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Buddhas Brain

Hope And Heart: 5 Ways To Feed Your Compassionate Self

Rick Hanson, Ph.D. | Posted 03.29.2013 | Healthy Living
Rick Hanson, Ph.D.

We feed the wolf of love with heart and with hope. We feed this wolf by sustaining our sense of what's good in other people, what's good in ourselves, what's already good in our world, and what could be even better in a world we can build together.

On Lightening Up: Tips To Take The Weight Off Your Shoulders

Rick Hanson, Ph.D. | Posted 02.16.2013 | Healthy Living
Rick Hanson, Ph.D.

On the path of life, most of us are hauling way too much weight. What's in your own backpack? If you're like most of us, you've got too many items on each day's to-do list and too much stuff in the closet. Too many entanglements with other people. And too many worries, guilts, and regrets.

Speaking Wisely: How The Buddha Might Communicate

Rick Hanson, Ph.D. | Posted 01.27.2013 | Healthy Living
Rick Hanson, Ph.D.

With time and a little practice, you will find yourself "speaking wisely" without consciously thinking about it. You might be amazed at the powerful, assertive ways you can communicate within the frame of these six guidelines.

5 Strategies To Cling Less And Love More

Rick Hanson, Ph.D. | Posted 12.01.2012 | Healthy Living
Rick Hanson, Ph.D.

Clinging is different from healthy desire, where we have wholesome values, aims, purposes, aspiration, and commitments -- without being attached to the results.

Hold Wants Lightly

Rick Hanson, Ph.D. | Posted 11.14.2012 | Healthy Living
Rick Hanson, Ph.D.

The art is to pursue wholesome desires with enthusiasm, discipline, and skill without getting all hot and bothered about them, and to enjoy life's pleasures without getting attached to them.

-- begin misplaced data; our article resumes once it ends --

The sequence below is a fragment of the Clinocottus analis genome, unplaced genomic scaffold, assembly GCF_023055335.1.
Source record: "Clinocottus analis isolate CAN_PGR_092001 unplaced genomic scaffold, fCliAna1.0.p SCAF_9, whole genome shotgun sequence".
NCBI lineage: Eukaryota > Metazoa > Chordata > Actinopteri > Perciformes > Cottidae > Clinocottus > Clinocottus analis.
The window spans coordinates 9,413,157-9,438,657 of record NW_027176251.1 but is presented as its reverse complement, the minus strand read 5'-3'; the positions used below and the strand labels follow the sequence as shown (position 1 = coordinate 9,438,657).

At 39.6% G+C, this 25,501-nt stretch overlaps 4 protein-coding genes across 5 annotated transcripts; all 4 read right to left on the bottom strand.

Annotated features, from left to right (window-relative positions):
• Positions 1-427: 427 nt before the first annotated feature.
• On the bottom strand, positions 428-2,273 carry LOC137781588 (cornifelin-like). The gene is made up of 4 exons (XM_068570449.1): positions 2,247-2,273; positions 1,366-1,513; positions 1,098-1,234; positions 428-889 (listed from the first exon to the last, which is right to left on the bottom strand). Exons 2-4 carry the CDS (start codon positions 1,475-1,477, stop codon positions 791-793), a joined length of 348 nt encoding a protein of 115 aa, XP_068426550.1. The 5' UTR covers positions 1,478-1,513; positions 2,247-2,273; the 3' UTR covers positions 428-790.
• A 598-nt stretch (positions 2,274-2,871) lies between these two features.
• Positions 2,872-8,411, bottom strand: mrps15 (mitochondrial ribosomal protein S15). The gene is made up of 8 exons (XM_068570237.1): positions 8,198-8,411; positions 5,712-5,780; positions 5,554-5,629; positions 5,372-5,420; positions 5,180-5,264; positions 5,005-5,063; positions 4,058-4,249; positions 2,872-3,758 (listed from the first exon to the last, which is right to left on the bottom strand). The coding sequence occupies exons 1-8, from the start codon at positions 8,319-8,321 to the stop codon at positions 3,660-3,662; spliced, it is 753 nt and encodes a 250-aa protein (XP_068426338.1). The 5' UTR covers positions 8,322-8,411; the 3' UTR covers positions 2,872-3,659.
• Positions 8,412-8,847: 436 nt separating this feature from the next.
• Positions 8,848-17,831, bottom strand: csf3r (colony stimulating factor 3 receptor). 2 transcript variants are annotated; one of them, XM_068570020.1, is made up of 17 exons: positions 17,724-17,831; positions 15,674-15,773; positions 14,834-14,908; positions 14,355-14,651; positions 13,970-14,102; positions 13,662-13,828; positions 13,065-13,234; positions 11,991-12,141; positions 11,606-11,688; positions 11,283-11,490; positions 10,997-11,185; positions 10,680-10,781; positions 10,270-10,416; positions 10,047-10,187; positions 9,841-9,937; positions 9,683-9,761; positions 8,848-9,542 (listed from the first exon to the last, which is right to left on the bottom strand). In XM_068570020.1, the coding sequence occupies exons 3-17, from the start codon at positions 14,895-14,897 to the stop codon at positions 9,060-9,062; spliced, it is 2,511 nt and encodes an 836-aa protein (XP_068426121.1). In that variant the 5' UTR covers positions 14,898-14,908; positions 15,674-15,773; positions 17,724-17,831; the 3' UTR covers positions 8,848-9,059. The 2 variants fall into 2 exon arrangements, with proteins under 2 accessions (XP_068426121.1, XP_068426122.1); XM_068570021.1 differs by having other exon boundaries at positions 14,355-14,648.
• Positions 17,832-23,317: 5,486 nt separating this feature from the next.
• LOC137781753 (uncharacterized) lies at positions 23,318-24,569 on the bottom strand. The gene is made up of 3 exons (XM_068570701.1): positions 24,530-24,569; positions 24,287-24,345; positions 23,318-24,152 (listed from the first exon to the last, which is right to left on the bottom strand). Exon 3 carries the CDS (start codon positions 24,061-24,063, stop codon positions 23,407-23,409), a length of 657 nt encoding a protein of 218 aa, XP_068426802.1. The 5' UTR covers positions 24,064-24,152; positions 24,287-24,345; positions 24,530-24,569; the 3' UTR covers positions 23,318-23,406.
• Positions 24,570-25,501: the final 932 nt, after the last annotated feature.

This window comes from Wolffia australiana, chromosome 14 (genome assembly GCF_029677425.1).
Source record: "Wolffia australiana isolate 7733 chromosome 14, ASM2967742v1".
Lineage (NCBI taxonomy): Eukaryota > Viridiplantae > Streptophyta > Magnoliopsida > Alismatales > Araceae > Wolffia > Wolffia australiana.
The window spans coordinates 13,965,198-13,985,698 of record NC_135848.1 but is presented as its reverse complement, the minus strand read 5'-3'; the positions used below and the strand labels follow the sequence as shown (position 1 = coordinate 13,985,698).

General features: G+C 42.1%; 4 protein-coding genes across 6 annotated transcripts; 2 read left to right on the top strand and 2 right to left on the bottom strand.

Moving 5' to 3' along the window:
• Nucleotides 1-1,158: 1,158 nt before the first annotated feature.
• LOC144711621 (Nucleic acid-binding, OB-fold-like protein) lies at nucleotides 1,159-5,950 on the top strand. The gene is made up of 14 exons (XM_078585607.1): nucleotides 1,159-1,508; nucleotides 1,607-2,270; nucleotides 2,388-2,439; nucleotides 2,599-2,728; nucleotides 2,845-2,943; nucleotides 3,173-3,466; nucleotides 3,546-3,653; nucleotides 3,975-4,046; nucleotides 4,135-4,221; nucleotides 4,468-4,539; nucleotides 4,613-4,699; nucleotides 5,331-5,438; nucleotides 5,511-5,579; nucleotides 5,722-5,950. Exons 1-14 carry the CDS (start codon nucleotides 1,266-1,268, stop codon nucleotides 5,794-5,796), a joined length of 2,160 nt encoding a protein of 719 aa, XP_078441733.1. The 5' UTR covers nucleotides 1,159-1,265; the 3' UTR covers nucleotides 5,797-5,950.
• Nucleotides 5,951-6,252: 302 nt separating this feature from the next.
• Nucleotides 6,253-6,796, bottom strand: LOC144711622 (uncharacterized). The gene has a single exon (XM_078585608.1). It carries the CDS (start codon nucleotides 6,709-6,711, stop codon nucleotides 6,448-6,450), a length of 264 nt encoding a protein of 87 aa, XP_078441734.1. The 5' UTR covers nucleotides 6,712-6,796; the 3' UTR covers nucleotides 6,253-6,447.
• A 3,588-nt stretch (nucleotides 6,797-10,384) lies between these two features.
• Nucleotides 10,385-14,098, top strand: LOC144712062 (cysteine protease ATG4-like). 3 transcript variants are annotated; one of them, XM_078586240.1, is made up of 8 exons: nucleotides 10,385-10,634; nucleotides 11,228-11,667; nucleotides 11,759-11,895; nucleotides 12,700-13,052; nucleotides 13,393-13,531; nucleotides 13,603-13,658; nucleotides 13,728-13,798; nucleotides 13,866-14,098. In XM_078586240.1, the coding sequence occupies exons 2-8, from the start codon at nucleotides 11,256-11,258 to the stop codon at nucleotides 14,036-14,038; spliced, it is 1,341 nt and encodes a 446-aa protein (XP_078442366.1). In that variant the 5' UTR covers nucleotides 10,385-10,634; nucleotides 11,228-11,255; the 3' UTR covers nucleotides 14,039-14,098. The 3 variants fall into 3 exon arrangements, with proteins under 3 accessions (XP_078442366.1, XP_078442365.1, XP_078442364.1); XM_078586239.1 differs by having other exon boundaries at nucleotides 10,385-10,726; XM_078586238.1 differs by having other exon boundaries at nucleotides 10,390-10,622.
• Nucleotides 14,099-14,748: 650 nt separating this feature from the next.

Buddha Doodle -- 'Laugh'

Molly Hahn | Posted 08.21.2012 | Good News
Molly Hahn

2012-06-21-BuddhaDoodle.jpg

Can We Consistently Redirect Conflict to Our Favor?

Peter Baksa | Posted 08.11.2012 | Healthy Living
Peter Baksa

Uncomfortable situations almost always contain valuable information or a lesson. I have found that if I ask what lies beneath my discomfort I discover more about myself and how I relate to others.

See The Good In Others

Rick Hanson, Ph.D. | Posted 07.03.2012 | Healthy Living
Rick Hanson, Ph.D.

Seeing the good in others is a simple but very powerful way to feel happier and more confident, and become more loving and more productive in the world.

Buddha Doodle -- Lead

Molly Hahn | Posted 06.30.2012 | Good News
Molly Hahn

2012-04-30-BuddhaDoodle.jpg

Lower the Pressure

Rick Hanson, Ph.D. | Posted 04.25.2012 | Healthy Living
Rick Hanson, Ph.D.

Remind yourself that you can act in competent, honorable and successful ways even when there is no sense of pressure.

Take a Stand.. Be Friendly: Why Friendliness Is Almost Subversive

Rick Hanson, Ph.D. | Posted 01.07.2012 | Healthy Living
Rick Hanson, Ph.D.

In its own quiet way, ordinary friendliness takes a stand that is almost subversive these days: that the world has many more opportunities than threats, that most people want the best for others.

Practicing the Compassion Meditation

Rick Hanson, Ph.D. | Posted 12.23.2011 | Healthy Living
Rick Hanson, Ph.D.

Compassion is natural; you don't have to force it; just open to the difficulty, the struggle, the stress, the impact of events, the sorrow and strain in the other person.

The Wisdom Of Appreciating What's Improving

Rick Hanson, Ph.D. | Posted 11.17.2011 | Healthy Living
Rick Hanson, Ph.D.

I'm tired of the widespread meme -- "in these dark times" -- however it gets expressed. It's ignorant, defeatist, and often used to further an agenda. Every time in human history has been dark in some regards.

How Did Humans Evolve The Most Loving Brain On Earth?

Rick Hanson, Ph.D. | Posted 11.17.2011 | Healthy Living
Rick Hanson, Ph.D.

Humans are the most sociable species on earth -- for better and for worse. So how did we evolve the most loving brain on the planet?

Cultivating A Buddha Brain For Holiday Happiness

Kari Henley | Posted 11.17.2011 | Healthy Living
Kari Henley

Dr. Hanson's research shows that our mind can literally affect the brain, meaning the thoughts we cultivate actually change the physical makeup of the brain in the same way physical exercise builds particular muscles.

What Are We Overlooking In Our Kids Today?

Elisha Goldstein, Ph.D. | Posted 11.17.2011 | Healthy Living
Elisha Goldstein, Ph.D.

Kids get labeled with one diagnosis after another with an overemphasis on their negative traits and less emphasis on the possibility that there's something inside that is quite beautiful.

See Beings Not Bodies

Rick Hanson, Ph.D. | Posted 03.26.2012 | Healthy Living
Rick Hanson, Ph.D.

When we encounter someone, usually the mind automatically slots the person into a category: man, woman, your friend Tom, the kid next door, etc. Watch this happen in your own mind as you meet or talk with a co-worker, salesclerk or family member.